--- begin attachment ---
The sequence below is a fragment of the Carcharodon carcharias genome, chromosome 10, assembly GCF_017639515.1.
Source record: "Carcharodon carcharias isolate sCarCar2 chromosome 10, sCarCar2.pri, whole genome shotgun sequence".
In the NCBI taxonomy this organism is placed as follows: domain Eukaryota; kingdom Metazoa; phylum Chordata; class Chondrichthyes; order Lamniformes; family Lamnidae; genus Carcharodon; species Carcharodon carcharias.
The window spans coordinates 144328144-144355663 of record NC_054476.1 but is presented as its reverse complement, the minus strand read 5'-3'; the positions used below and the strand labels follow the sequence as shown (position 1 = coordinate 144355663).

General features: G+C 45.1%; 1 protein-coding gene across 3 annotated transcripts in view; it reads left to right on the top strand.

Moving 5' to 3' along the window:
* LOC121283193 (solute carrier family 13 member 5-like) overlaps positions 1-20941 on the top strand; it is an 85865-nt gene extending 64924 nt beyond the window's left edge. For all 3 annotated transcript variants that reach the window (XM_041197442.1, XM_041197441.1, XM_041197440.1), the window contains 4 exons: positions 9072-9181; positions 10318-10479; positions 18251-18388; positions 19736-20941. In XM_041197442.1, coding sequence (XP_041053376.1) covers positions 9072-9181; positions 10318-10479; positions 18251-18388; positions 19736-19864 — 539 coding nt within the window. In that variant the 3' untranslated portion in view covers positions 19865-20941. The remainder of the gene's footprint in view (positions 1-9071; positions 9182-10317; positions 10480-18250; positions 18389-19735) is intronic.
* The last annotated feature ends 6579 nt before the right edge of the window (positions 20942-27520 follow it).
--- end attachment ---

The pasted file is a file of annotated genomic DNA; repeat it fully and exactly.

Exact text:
The sequence below is a fragment of the Carcharodon carcharias genome, chromosome 10, assembly GCF_017639515.1.
Source record: "Carcharodon carcharias isolate sCarCar2 chromosome 10, sCarCar2.pri, whole genome shotgun sequence".
In the NCBI taxonomy this organism is placed as follows: domain Eukaryota; kingdom Metazoa; phylum Chordata; class Chondrichthyes; order Lamniformes; family Lamnidae; genus Carcharodon; species Carcharodon carcharias.
The window spans coordinates 144328144-144355663 of record NC_054476.1 but is presented as its reverse complement, the minus strand read 5'-3'; the positions used below and the strand labels follow the sequence as shown (position 1 = coordinate 144355663).

General features: G+C 45.1%; 1 protein-coding gene across 3 annotated transcripts in view; it reads left to right on the top strand.

Moving 5' to 3' along the window:
* LOC121283193 (solute carrier family 13 member 5-like) overlaps positions 1-20941 on the top strand; it is an 85865-nt gene extending 64924 nt beyond the window's left edge. For all 3 annotated transcript variants that reach the window (XM_041197442.1, XM_041197441.1, XM_041197440.1), the window contains 4 exons: positions 9072-9181; positions 10318-10479; positions 18251-18388; positions 19736-20941. In XM_041197442.1, coding sequence (XP_041053376.1) covers positions 9072-9181; positions 10318-10479; positions 18251-18388; positions 19736-19864 — 539 coding nt within the window. In that variant the 3' untranslated portion in view covers positions 19865-20941. The remainder of the gene's footprint in view (positions 1-9071; positions 9182-10317; positions 10480-18250; positions 18389-19735) is intronic.
* The last annotated feature ends 6579 nt before the right edge of the window (positions 20942-27520 follow it).